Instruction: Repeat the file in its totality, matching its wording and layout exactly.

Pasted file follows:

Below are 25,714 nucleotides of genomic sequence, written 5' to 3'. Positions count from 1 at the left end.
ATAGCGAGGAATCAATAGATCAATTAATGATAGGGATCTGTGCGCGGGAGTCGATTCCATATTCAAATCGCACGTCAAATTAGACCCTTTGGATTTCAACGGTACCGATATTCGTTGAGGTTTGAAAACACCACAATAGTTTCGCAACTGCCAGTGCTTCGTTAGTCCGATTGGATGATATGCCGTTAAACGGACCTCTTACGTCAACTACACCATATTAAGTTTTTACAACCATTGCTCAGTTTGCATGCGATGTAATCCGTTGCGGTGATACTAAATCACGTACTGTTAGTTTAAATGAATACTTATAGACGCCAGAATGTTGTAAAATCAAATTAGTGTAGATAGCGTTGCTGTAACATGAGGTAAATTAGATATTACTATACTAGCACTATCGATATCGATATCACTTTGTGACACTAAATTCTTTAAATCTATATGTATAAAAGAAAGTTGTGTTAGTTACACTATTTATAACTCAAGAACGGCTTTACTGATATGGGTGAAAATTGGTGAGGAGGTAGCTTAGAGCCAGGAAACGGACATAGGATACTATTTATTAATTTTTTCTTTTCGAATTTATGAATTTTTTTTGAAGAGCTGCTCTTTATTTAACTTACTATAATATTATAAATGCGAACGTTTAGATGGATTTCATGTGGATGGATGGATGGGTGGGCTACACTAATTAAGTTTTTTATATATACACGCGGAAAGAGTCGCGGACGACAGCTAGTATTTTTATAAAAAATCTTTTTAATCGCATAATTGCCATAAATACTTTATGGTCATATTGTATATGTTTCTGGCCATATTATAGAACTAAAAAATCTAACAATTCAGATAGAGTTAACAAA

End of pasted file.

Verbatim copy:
Below are 25,714 nucleotides of genomic sequence, written 5' to 3'. Positions count from 1 at the left end.
ATAGCGAGGAATCAATAGATCAATTAATGATAGGGATCTGTGCGCGGGAGTCGATTCCATATTCAAATCGCACGTCAAATTAGACCCTTTGGATTTCAACGGTACCGATATTCGTTGAGGTTTGAAAACACCACAATAGTTTCGCAACTGCCAGTGCTTCGTTAGTCCGATTGGATGATATGCCGTTAAACGGACCTCTTACGTCAACTACACCATATTAAGTTTTTACAACCATTGCTCAGTTTGCATGCGATGTAATCCGTTGCGGTGATACTAAATCACGTACTGTTAGTTTAAATGAATACTTATAGACGCCAGAATGTTGTAAAATCAAATTAGTGTAGATAGCGTTGCTGTAACATGAGGTAAATTAGATATTACTATACTAGCACTATCGATATCGATATCACTTTGTGACACTAAATTCTTTAAATCTATATGTATAAAAGAAAGTTGTGTTAGTTACACTATTTATAACTCAAGAACGGCTTTACTGATATGGGTGAAAATTGGTGAGGAGGTAGCTTAGAGCCAGGAAACGGACATAGGATACTATTTATTAATTTTTTCTTTTCGAATTTATGAATTTTTTTTGAAGAGCTGCTCTTTATTTAACTTACTATAATATTATAAATGCGAACGTTTAGATGGATTTCATGTGGATGGATGGATGGGTGGGCTACACTAATTAAGTTTTTTATATATACACGCGGAAAGAGTCGCGGACGACAGCTAGTATTTTTATAAAAAATCTTTTTAATCGCATAATTGCCATAAATACTTTATGGTCATATTGTATATGTTTCTGGCCATATTATAGAACTAAAAAATCTAACAATTCAGATAGAGTTAACAAA